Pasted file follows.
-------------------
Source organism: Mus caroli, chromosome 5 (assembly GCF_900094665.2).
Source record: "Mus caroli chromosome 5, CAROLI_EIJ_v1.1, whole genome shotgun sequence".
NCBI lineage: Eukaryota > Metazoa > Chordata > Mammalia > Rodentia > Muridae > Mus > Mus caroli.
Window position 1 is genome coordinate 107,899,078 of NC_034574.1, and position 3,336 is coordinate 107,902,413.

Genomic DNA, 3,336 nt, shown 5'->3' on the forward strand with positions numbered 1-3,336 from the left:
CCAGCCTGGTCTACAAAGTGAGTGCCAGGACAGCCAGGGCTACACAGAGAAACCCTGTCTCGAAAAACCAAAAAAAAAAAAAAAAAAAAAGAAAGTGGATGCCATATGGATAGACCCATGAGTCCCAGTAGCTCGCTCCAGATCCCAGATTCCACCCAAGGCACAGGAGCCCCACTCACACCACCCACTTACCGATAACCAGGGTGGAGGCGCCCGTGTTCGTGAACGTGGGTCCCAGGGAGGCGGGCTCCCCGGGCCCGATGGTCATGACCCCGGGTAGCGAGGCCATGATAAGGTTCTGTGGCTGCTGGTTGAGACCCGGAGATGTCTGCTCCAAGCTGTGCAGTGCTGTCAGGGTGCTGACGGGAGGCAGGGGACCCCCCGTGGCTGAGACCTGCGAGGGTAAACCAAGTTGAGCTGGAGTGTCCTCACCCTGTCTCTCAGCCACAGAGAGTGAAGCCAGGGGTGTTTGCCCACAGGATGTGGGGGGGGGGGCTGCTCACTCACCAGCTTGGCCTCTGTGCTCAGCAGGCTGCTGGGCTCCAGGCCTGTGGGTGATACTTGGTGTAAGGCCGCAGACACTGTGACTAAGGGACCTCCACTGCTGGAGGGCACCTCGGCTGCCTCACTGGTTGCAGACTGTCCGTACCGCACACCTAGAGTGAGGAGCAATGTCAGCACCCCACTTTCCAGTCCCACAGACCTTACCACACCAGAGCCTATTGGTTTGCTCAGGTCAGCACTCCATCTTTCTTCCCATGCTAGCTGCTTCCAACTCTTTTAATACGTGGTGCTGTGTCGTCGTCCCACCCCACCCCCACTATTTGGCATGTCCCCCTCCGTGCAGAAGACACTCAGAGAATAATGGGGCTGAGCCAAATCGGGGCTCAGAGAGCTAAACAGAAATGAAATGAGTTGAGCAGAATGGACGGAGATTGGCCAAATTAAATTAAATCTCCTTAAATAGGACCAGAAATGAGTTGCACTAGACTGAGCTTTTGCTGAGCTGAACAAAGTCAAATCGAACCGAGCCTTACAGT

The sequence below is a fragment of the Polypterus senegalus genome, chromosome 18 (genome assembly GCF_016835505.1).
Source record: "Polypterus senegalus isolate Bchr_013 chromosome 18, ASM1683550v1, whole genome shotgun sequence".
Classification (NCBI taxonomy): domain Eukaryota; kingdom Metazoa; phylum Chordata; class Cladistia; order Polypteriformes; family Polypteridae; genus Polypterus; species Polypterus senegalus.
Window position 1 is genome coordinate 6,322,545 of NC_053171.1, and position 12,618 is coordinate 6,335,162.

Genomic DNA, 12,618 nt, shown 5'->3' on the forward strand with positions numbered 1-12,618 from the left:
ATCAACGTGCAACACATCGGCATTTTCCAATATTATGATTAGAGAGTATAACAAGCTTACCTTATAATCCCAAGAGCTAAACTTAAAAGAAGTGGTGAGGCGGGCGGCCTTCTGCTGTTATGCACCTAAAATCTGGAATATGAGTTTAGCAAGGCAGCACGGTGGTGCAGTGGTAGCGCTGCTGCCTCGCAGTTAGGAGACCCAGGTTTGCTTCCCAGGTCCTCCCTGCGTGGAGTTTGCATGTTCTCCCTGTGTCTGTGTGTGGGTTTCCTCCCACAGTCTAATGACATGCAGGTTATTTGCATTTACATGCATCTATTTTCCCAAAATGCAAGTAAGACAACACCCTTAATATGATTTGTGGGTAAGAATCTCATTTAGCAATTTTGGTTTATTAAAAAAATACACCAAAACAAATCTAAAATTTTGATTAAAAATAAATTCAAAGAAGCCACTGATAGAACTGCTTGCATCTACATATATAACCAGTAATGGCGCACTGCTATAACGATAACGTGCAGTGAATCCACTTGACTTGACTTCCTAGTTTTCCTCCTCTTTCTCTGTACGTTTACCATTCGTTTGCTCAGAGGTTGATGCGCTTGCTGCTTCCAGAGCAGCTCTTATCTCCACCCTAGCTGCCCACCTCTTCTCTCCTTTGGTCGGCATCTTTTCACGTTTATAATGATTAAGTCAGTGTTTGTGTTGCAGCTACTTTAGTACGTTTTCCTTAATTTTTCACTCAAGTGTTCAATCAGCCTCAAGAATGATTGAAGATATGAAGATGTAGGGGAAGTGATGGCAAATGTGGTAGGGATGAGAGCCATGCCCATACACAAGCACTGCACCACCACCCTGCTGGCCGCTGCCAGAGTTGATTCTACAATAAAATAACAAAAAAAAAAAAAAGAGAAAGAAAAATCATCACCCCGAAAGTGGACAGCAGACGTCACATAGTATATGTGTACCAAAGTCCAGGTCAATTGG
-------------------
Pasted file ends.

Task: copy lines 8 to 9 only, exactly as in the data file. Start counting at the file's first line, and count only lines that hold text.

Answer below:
Source record: "Polypterus senegalus isolate Bchr_013 chromosome 18, ASM1683550v1, whole genome shotgun sequence".
Classification (NCBI taxonomy): domain Eukaryota; kingdom Metazoa; phylum Chordata; class Cladistia; order Polypteriformes; family Polypteridae; genus Polypterus; species Polypterus senegalus.